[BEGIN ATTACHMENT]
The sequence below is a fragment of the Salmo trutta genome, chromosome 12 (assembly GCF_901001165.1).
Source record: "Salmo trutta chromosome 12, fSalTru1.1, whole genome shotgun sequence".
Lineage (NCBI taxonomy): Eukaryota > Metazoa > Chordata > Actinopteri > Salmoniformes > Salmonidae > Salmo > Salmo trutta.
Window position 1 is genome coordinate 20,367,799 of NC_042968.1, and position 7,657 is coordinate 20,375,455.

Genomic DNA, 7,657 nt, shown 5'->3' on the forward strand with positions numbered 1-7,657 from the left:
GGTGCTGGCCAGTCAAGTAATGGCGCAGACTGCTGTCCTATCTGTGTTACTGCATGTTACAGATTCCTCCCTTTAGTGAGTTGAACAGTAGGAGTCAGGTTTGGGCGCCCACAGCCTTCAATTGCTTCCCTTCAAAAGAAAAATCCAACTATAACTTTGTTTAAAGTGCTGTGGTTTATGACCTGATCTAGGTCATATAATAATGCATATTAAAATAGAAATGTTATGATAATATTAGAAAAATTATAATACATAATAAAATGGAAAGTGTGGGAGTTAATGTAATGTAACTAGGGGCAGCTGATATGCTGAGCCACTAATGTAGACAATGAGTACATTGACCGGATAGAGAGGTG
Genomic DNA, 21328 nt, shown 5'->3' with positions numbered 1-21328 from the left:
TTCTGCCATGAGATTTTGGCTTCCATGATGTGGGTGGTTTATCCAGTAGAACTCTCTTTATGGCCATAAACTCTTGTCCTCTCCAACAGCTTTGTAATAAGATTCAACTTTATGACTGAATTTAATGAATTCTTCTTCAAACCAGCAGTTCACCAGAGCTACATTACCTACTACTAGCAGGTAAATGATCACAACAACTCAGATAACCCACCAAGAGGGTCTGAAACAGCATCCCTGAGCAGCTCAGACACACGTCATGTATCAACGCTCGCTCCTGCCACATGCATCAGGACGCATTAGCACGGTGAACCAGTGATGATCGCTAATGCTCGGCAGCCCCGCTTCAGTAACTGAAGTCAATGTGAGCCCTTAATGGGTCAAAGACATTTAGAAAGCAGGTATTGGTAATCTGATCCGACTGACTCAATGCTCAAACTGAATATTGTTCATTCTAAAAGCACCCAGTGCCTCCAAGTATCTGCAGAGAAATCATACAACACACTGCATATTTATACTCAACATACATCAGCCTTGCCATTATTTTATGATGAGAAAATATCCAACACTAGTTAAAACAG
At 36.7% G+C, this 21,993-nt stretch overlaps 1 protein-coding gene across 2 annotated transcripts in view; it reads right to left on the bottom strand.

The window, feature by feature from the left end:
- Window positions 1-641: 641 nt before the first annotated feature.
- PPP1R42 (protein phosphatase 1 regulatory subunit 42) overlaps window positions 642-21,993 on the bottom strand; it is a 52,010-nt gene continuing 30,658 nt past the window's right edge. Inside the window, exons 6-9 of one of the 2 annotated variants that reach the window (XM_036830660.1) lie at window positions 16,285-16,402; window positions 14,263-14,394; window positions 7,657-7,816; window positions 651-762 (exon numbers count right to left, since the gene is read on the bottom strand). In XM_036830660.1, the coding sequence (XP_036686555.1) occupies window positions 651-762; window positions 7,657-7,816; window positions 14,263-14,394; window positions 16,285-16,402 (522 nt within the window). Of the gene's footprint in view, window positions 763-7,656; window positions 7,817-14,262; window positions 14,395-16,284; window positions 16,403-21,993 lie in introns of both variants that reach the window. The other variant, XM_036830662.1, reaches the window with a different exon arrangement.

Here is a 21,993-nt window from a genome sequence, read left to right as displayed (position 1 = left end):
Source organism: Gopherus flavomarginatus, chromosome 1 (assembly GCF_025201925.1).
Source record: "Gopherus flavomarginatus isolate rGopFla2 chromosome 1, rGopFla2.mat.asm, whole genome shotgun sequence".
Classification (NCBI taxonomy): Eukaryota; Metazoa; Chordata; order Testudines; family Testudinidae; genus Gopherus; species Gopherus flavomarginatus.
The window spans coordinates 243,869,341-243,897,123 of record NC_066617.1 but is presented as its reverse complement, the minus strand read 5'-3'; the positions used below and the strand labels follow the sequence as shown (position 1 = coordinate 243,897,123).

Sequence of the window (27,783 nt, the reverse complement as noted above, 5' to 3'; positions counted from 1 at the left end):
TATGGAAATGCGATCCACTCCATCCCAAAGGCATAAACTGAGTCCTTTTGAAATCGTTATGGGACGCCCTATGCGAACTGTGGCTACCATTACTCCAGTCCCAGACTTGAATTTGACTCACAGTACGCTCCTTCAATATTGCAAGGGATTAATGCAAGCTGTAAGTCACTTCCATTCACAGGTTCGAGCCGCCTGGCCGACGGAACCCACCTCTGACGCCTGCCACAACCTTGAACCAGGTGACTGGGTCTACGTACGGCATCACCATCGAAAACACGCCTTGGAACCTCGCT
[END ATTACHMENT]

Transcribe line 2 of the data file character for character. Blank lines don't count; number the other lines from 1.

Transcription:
Source record: "Salmo trutta chromosome 12, fSalTru1.1, whole genome shotgun sequence".